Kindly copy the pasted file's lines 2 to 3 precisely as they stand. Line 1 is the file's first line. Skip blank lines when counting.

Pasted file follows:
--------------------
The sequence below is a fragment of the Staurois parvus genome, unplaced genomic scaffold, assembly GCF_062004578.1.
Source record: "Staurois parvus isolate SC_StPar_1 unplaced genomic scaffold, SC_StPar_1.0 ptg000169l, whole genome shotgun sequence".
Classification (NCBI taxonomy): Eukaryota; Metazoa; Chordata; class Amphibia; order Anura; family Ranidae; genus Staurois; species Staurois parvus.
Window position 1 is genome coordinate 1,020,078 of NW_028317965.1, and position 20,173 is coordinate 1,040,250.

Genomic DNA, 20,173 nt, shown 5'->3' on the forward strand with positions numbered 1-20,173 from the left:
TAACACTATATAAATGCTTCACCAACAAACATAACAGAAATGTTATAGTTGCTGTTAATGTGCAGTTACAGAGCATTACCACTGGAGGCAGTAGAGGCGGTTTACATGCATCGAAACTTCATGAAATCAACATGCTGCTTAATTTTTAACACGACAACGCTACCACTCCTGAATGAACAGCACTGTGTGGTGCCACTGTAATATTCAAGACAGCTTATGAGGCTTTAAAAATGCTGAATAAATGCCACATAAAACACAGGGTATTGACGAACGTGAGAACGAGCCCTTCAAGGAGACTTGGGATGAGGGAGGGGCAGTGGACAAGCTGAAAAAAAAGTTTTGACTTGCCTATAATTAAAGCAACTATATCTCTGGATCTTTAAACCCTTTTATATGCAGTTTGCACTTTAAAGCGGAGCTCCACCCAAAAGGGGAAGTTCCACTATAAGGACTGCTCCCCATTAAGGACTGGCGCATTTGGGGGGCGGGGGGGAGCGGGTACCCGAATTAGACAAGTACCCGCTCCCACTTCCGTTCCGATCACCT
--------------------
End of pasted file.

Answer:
Source record: "Staurois parvus isolate SC_StPar_1 unplaced genomic scaffold, SC_StPar_1.0 ptg000169l, whole genome shotgun sequence".
Classification (NCBI taxonomy): Eukaryota; Metazoa; Chordata; class Amphibia; order Anura; family Ranidae; genus Staurois; species Staurois parvus.